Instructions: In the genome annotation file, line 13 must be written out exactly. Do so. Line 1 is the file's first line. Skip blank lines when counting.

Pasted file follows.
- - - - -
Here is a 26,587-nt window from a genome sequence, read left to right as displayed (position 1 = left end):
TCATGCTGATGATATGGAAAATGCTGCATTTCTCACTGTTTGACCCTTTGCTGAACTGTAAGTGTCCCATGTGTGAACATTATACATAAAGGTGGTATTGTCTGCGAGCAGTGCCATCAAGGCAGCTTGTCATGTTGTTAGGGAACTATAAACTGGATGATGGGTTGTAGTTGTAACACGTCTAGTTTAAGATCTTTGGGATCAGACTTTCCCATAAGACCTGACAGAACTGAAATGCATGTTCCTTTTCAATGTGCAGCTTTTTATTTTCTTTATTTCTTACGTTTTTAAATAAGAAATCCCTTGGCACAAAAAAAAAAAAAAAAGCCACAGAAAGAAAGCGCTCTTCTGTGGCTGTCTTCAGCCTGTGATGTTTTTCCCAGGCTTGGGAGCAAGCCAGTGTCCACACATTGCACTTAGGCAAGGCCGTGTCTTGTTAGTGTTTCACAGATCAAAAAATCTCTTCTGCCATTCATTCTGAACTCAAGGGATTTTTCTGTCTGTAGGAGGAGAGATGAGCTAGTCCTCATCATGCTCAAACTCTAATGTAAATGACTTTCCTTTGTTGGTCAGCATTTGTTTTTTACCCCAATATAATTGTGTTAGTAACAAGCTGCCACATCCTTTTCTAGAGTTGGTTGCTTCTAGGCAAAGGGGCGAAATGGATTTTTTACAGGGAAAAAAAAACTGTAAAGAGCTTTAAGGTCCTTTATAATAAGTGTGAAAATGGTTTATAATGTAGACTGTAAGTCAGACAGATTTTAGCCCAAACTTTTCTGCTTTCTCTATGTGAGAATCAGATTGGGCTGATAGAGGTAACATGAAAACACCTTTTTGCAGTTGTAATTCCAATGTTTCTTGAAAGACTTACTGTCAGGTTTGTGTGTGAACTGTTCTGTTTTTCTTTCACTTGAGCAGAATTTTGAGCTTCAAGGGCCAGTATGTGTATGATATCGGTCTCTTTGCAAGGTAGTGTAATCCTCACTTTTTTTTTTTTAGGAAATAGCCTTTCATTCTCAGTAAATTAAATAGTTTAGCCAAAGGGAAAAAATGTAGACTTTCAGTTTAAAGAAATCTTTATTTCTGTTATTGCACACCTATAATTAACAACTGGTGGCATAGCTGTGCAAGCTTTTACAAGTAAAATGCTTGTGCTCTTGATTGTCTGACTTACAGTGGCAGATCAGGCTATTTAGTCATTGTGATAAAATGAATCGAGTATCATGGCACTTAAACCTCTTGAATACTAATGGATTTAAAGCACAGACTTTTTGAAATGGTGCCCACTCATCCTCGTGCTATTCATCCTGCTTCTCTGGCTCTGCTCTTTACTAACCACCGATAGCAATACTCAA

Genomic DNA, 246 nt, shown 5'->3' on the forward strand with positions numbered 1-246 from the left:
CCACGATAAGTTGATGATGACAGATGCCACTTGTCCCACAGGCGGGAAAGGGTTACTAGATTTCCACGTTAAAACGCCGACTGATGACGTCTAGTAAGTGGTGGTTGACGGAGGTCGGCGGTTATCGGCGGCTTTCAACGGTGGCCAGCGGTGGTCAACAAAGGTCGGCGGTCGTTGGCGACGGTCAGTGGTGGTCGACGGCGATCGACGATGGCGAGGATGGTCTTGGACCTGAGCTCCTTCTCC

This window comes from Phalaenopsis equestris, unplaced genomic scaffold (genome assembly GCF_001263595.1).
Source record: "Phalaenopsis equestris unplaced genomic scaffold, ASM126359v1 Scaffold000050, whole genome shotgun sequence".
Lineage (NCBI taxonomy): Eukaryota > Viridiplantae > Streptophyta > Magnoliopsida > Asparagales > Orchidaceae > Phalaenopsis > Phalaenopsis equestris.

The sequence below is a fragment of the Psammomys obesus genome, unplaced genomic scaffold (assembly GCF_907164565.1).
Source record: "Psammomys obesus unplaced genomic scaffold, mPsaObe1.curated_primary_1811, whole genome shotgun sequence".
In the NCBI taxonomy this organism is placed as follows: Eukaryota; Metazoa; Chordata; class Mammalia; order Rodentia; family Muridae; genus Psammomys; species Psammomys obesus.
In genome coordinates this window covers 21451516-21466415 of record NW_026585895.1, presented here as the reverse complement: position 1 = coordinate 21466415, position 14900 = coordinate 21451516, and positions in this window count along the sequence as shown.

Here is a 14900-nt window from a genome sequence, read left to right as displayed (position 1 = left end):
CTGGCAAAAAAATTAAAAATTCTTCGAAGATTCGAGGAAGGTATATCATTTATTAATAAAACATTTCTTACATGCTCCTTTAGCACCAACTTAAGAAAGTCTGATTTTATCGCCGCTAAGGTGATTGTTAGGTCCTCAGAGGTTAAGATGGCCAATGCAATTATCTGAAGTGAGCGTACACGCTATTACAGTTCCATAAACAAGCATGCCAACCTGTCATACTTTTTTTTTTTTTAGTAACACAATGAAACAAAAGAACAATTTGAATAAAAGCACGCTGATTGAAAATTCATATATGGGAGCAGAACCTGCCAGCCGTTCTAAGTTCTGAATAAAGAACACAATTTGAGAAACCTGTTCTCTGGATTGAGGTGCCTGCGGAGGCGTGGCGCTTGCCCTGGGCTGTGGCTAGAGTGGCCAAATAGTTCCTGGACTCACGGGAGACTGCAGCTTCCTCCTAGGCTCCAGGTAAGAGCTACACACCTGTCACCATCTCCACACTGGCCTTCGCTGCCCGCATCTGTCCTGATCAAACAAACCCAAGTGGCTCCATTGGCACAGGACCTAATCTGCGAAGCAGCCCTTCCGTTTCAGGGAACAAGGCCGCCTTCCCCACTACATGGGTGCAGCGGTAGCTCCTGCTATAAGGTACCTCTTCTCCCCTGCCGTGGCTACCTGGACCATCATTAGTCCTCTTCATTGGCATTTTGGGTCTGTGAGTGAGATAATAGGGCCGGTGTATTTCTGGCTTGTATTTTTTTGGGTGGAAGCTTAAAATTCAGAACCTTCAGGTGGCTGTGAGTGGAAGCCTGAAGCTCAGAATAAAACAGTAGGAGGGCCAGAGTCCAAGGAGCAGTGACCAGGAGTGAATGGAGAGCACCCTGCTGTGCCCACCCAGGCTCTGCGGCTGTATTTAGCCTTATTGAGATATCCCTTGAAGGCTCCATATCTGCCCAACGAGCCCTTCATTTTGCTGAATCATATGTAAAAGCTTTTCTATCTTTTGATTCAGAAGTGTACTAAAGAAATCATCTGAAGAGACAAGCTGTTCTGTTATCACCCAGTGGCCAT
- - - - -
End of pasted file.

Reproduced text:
CTGGCAAAAAAATTAAAAATTCTTCGAAGATTCGAGGAAGGTATATCATTTATTAATAAAACATTTCTTACATGCTCCTTTAGCACCAACTTAAGAAAGTCTGATTTTATCGCCGCTAAGGTGATTGTTAGGTCCTCAGAGGTTAAGATGGCCAATGCAATTATCTGAAGTGAGCGTACACGCTATTACAGTTCCATAAACAAGCATGCCAACCTGTCATACTTTTTTTTTTTTTAGTAACACAATGAAACAAAAGAACAATTTGAATAAAAGCACGCTGATTGAAAATTCATATATGGGAGCAGAACCTGCCAGCCGTTCTAAGTTCTGAATAAAGAACACAATTTGAGAAACCTGTTCTCTGGATTGAGGTGCCTGCGGAGGCGTGGCGCTTGCCCTGGGCTGTGGCTAGAGTGGCCAAATAGTTCCTGGACTCACGGGAGACTGCAGCTTCCTCCTAGGCTCCAGGTAAGAGCTACACACCTGTCACCATCTCCACACTGGCCTTCGCTGCCCGCATCTGTCCTGATCAAACAAACCCAAGTGGCTCCATTGGCACAGGACCTAATCTGCGAAGCAGCCCTTCCGTTTCAGGGAACAAGGCCGCCTTCCCCACTACATGGGTGCAGCGGTAGCTCCTGCTATAAGGTACCTCTTCTCCCCTGCCGTGGCTACCTGGACCATCATTAGTCCTCTTCATTGGCATTTTGGGTCTGTGAGTGAGATAATAGGGCCGGTGTATTTCTGGCTTGTATTTTTTTGGGTGGAAGCTTAAAATTCAGAACCTTCAGGTGGCTGTGAGTGGAAGCCTGAAGCTCAGAATAAAACAGTAGGAGGGCCAGAGTCCAAGGAGCAGTGACCAGGAGTGAATGGAGAGCACCCTGCTGTGCCCACCCAGGCTCTGCGGCTGTATTTAGCCTTATTGAGATATCCCTTGAAGGCTCCATATCTGCCCAACGAGCCCTTCATTTTGCTGAATCATATGTAAAAGCTTTTCTATCTTTTGATTCAGAAGTGTACTAAAGAAATCATCTGAAGAGACAAGCTGTTCTGTTATCACCCAGTGGCCAT